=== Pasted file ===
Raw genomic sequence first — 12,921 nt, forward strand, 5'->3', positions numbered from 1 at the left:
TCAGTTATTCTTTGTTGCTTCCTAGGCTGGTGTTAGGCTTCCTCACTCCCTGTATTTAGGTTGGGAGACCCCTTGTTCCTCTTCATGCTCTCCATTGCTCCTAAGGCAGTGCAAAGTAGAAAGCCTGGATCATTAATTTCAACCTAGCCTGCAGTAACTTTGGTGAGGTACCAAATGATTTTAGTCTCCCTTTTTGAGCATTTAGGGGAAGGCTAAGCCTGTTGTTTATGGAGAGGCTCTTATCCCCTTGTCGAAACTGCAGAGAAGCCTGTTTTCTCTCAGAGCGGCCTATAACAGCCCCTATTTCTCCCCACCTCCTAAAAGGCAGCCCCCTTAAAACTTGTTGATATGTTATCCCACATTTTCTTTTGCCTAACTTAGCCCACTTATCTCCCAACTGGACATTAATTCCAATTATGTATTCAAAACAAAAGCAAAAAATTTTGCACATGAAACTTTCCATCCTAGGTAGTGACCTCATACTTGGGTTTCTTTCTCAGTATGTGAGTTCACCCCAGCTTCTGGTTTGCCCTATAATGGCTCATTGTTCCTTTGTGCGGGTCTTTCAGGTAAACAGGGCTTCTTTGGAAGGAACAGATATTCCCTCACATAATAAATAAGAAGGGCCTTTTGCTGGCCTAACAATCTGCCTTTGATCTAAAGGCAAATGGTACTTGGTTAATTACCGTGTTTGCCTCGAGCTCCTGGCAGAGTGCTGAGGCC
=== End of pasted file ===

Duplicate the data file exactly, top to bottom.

Raw genomic sequence first — 12,921 nt, forward strand, 5'->3', positions numbered from 1 at the left:
TCAGTTATTCTTTGTTGCTTCCTAGGCTGGTGTTAGGCTTCCTCACTCCCTGTATTTAGGTTGGGAGACCCCTTGTTCCTCTTCATGCTCTCCATTGCTCCTAAGGCAGTGCAAAGTAGAAAGCCTGGATCATTAATTTCAACCTAGCCTGCAGTAACTTTGGTGAGGTACCAAATGATTTTAGTCTCCCTTTTTGAGCATTTAGGGGAAGGCTAAGCCTGTTGTTTATGGAGAGGCTCTTATCCCCTTGTCGAAACTGCAGAGAAGCCTGTTTTCTCTCAGAGCGGCCTATAACAGCCCCTATTTCTCCCCACCTCCTAAAAGGCAGCCCCCTTAAAACTTGTTGATATGTTATCCCACATTTTCTTTTGCCTAACTTAGCCCACTTATCTCCCAACTGGACATTAATTCCAATTATGTATTCAAAACAAAAGCAAAAAATTTTGCACATGAAACTTTCCATCCTAGGTAGTGACCTCATACTTGGGTTTCTTTCTCAGTATGTGAGTTCACCCCAGCTTCTGGTTTGCCCTATAATGGCTCATTGTTCCTTTGTGCGGGTCTTTCAGGTAAACAGGGCTTCTTTGGAAGGAACAGATATTCCCTCACATAATAAATAAGAAGGGCCTTTTGCTGGCCTAACAATCTGCCTTTGATCTAAAGGCAAATGGTACTTGGTTAATTACCGTGTTTGCCTCGAGCTCCTGGCAGAGTGCTGAGGCC